© Courtesy of eSwatini Tourist Board
Just a stone’s-throw away from the capital, the world’s largest granite dome rock sits atop a panorama of boulders and wild flowers.
Sibebe Rock, just north of Mbabane, is one of southern Africa’s most impressive geological features. This immense three-billion-year-old volcanic slab, which rises to a height of 1,488m and covers some 16,500ha, is the world’s largest granite dome. Only Australia’s Uluru pips it to the title of ‘world’s largest rock’. Uluru is actually an eroded sandstone inselberg – in other words, formed of layers of sediment. Sibebe, by contrast, is a batholith: it welled up through the earth’s crust in one great molten bubble before cooling to form a massif of sheer granite. More of a proper rock, I like to think.
It is hard to appreciate the scale of Sibebe from below. That’s partly because there is no single spot from which the whole rock is visible; and partly, also, because large areas of it are vegetated, with patches of grassy hillside and forested clefts – like toupees on a balding pate – that break up the bare rock into what appear to be discontinuous outcrops. The best way to see it is, of course, to climb it. There are many routes up and over, some starting from private properties on its lower slopes. Unless you are in the company of locals, however, you are best off following the official route via Sibebe Hiking Trails (2416 2180; www.swazitrails.co.sz), a community project that manages the rock. From here, you can follow a well-marked and manageable path to the top – either alone or with a guide. The going is steep in places, but it’s a hike, not a climb, and will take you about an hour to get up.
Trails radiate in all directions, leading to caves, waterfalls and hidden pockets of indigenous forest.
On top, you will find a wonderland of huge sculpted boulders and gleaming slopes of exfoliating granite. Trails radiate in all directions, leading to caves, waterfalls and hidden pockets of indigenous forest. There is even a large meadow where – amazingly – a small population of wild horses roams the lush grazing. The flora is impressive, with orchids and other wild flowers carpeting the grasslands from October to December, and wild bananas (Strelitzia nicolai) fluttering their tattered, flag-like leaves in the forested clefts. You might also spot highveld birds, such as jackal buzzard, buff-streaked chat, ground woodpecker and – if you’re lucky – even a Verreaux’s eagle or blue swallow. But remember that this is Swazi Nation Land, not a nature reserve. You will also meet wandering cattle and their herdboys, and on the eastern slopes you’ll spy the small homesteads of those who live up here.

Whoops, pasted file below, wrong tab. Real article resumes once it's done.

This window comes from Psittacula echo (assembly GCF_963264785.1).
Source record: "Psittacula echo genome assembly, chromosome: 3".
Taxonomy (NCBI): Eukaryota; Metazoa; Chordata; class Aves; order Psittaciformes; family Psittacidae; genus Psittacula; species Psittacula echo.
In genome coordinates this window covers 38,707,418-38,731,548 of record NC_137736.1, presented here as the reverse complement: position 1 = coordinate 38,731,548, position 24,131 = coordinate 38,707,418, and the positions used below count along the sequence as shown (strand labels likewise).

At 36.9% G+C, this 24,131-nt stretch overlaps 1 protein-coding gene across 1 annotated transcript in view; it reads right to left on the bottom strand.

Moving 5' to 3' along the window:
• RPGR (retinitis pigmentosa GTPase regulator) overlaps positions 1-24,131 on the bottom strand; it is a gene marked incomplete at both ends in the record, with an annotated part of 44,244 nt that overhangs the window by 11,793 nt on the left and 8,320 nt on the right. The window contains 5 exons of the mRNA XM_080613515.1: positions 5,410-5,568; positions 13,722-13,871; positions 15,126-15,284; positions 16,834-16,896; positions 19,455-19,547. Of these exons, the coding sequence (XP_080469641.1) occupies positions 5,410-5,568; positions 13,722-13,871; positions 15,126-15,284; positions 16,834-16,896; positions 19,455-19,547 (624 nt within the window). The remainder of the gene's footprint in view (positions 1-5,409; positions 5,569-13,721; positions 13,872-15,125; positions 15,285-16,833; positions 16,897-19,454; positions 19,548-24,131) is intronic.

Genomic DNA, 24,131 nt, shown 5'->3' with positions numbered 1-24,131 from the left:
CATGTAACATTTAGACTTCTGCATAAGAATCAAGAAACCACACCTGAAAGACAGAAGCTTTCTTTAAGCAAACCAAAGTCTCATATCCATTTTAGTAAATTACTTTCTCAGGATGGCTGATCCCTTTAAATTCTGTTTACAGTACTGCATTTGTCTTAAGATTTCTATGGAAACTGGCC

A word of warning: Sibebe can be dangerous, and serious accidents have happened. The granite slopes are very tempting to the compulsive clamberer – and, with their natural traction, climbing is easier than it might appear – but they are very steep in places, and it is easy to go too far and find yourself in trouble. After rains, the rock glistens silver with countless streams running down its bare face – a magical sight from afar, but slippery and dangerous when you’re up there. It is also a very exposed place to be caught in a lightning storm, which is a regular occurrence on afternoons during the rainy season. Always allow enough time for your hike (at least three hours, ideally), keep off the bare rock faces if it is or has just been raining, and consider calling off your trip if you see storm clouds gathering. Also make sure you take plenty of water and suncream: it gets hot on the exposed slopes.
(Photo: © Mike Unwin)